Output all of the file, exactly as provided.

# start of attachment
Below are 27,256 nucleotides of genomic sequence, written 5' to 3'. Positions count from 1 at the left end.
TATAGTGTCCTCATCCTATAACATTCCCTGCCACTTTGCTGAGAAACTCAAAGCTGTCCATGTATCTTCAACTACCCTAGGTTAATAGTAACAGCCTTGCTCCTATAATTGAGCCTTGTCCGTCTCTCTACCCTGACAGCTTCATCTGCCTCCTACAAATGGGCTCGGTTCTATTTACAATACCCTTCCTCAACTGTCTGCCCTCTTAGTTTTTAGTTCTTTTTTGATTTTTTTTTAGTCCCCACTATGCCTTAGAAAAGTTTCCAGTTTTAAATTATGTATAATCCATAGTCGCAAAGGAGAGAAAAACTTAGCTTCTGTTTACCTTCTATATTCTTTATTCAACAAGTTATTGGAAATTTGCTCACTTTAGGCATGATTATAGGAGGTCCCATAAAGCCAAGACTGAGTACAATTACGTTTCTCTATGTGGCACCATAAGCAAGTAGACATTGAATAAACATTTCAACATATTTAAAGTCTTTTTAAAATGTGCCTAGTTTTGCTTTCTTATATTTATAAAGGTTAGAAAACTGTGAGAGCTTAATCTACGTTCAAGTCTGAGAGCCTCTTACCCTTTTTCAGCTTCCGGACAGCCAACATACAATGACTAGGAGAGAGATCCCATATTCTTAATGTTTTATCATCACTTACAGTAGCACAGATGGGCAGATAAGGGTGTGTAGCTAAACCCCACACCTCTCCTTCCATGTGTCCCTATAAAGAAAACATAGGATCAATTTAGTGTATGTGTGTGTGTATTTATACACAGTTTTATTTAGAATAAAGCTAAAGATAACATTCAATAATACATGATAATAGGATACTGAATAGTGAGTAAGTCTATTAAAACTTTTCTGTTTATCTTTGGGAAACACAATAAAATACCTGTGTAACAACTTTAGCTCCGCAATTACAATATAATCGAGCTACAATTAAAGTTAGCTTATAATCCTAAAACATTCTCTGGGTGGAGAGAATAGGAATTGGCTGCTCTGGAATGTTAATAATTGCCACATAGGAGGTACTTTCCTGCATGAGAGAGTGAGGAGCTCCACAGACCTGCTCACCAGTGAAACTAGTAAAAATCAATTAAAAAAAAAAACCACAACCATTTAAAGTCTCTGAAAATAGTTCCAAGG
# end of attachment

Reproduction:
Below are 27,256 nucleotides of genomic sequence, written 5' to 3'. Positions count from 1 at the left end.
TATAGTGTCCTCATCCTATAACATTCCCTGCCACTTTGCTGAGAAACTCAAAGCTGTCCATGTATCTTCAACTACCCTAGGTTAATAGTAACAGCCTTGCTCCTATAATTGAGCCTTGTCCGTCTCTCTACCCTGACAGCTTCATCTGCCTCCTACAAATGGGCTCGGTTCTATTTACAATACCCTTCCTCAACTGTCTGCCCTCTTAGTTTTTAGTTCTTTTTTGATTTTTTTTTAGTCCCCACTATGCCTTAGAAAAGTTTCCAGTTTTAAATTATGTATAATCCATAGTCGCAAAGGAGAGAAAAACTTAGCTTCTGTTTACCTTCTATATTCTTTATTCAACAAGTTATTGGAAATTTGCTCACTTTAGGCATGATTATAGGAGGTCCCATAAAGCCAAGACTGAGTACAATTACGTTTCTCTATGTGGCACCATAAGCAAGTAGACATTGAATAAACATTTCAACATATTTAAAGTCTTTTTAAAATGTGCCTAGTTTTGCTTTCTTATATTTATAAAGGTTAGAAAACTGTGAGAGCTTAATCTACGTTCAAGTCTGAGAGCCTCTTACCCTTTTTCAGCTTCCGGACAGCCAACATACAATGACTAGGAGAGAGATCCCATATTCTTAATGTTTTATCATCACTTACAGTAGCACAGATGGGCAGATAAGGGTGTGTAGCTAAACCCCACACCTCTCCTTCCATGTGTCCCTATAAAGAAAACATAGGATCAATTTAGTGTATGTGTGTGTGTATTTATACACAGTTTTATTTAGAATAAAGCTAAAGATAACATTCAATAATACATGATAATAGGATACTGAATAGTGAGTAAGTCTATTAAAACTTTTCTGTTTATCTTTGGGAAACACAATAAAATACCTGTGTAACAACTTTAGCTCCGCAATTACAATATAATCGAGCTACAATTAAAGTTAGCTTATAATCCTAAAACATTCTCTGGGTGGAGAGAATAGGAATTGGCTGCTCTGGAATGTTAATAATTGCCACATAGGAGGTACTTTCCTGCATGAGAGAGTGAGGAGCTCCACAGACCTGCTCACCAGTGAAACTAGTAAAAATCAATTAAAAAAAAAAACCACAACCATTTAAAGTCTCTGAAAATAGTTCCAAGG